Hand Hygiene Practices

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Improving Adherence to Hand Hygiene Policies and Procedures.
Improving Adherence to Hand Hygiene Policies and Procedures.
Introduction
Close to 100,000 deaths that occur per year are caused by infections that are health related. According to a systematic review that was done worldwide, infections that are health range between 1.7 and 23.6% for every 100 patients. The treatment costs incurred also range from 30 to 34 billion US dollars. It is interesting to note that a majority of these infections can be avoided by practicing health hygiene.
Claims that proper hand hygiene practices do help to reduce infections related to health care are supported by evidences that can be termed as critical epidemiologic. Organizations such as the World Health
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Maxfield & Dull (2011) postulated that the culture of workers and the atmosphere in a hospital have to consider infection department to be facilitators of hand hygiene practice. The staff ought to encourage healthcare workers as well as patients to comply with the hygiene practices. It was suggested by Ott & French (2009) that the hygiene practices involving hands goes beyond education and trainings. This is mainly because compliance has to do with a continued motivation that is focused on sustained change.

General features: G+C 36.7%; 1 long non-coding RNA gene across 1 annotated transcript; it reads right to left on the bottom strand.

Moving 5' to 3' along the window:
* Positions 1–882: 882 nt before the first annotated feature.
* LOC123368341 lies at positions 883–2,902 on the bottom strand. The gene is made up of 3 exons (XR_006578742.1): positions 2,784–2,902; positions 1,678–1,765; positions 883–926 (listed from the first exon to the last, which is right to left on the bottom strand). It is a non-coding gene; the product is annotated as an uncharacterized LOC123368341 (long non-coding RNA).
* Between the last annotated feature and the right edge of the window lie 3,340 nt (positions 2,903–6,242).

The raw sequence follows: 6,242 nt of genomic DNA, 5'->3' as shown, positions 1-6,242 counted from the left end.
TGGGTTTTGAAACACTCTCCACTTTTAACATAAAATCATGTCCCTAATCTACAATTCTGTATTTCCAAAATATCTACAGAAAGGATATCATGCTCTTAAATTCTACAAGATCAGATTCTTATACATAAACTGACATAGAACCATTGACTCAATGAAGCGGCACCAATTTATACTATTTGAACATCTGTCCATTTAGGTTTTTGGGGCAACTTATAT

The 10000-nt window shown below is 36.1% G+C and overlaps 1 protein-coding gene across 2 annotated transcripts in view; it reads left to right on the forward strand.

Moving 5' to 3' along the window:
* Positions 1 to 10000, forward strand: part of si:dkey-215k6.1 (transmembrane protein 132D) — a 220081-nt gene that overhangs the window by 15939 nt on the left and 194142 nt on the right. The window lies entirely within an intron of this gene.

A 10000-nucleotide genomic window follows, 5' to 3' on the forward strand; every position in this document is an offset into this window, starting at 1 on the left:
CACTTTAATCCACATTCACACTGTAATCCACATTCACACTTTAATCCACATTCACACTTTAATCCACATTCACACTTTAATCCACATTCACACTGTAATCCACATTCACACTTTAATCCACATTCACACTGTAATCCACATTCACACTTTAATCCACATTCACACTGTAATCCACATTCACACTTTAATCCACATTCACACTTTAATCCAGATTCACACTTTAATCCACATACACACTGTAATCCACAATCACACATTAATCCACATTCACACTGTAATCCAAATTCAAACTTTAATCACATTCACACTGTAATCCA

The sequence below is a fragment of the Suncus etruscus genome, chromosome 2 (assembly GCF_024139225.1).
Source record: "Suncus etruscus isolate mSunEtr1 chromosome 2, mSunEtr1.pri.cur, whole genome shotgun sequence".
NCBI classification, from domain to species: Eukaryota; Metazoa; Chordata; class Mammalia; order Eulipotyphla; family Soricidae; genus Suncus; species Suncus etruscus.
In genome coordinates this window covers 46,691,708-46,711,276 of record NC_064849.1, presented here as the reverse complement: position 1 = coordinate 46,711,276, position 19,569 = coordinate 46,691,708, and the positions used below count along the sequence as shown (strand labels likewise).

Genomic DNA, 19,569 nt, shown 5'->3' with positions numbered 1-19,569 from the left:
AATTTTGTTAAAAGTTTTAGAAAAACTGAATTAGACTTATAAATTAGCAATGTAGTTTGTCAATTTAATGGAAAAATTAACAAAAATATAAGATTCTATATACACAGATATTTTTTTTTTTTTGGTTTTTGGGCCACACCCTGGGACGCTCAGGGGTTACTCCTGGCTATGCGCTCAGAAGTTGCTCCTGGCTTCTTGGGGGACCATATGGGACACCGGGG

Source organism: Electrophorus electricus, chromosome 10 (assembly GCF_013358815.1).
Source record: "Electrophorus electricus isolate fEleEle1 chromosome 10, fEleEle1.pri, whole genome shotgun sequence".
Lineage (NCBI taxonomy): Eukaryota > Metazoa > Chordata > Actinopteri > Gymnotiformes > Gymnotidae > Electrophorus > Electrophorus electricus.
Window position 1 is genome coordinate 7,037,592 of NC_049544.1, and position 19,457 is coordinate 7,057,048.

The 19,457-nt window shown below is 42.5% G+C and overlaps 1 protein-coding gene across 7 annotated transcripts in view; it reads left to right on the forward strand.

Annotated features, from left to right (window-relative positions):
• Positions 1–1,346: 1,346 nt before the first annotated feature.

Healthcare workers view hand hygiene as a means of preventing healthcare-related infections to patients (Creedon, 2006; O’Boyle et al. 2001). This means to them, hand hygiene is a way of protecting oneself from infections related to healthcare. It has however been difficult to achieve compliance. The theory of planned behavior was used by O’Boyle et al.(2001) to establish factors influencing hand hygiene. This included social-cultural pressure, beliefs and perceived behaviors that effect hand hygiene practice into workflow.

Expected results in relation to other
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Compliance is not only observed by healthcare workers alone, but also by organizational leaders and policy makers as well. This is to be observed during these moments; after coming into physical contact with a patient or their surroundings, after encountering body fluids, before the clean procedure, as well as before coming into physical contact with a patient. The staff preparing food in the healthcare facilities, those involved with the cleaning, the healthcare personal as well as all those that at some point directly contact patients should not have their artificial nails on and their natural ones should not be allowed to grow beyond the tip of the finger (CDC 2009). They should also avoid wearing wrist watches and rings when they are at

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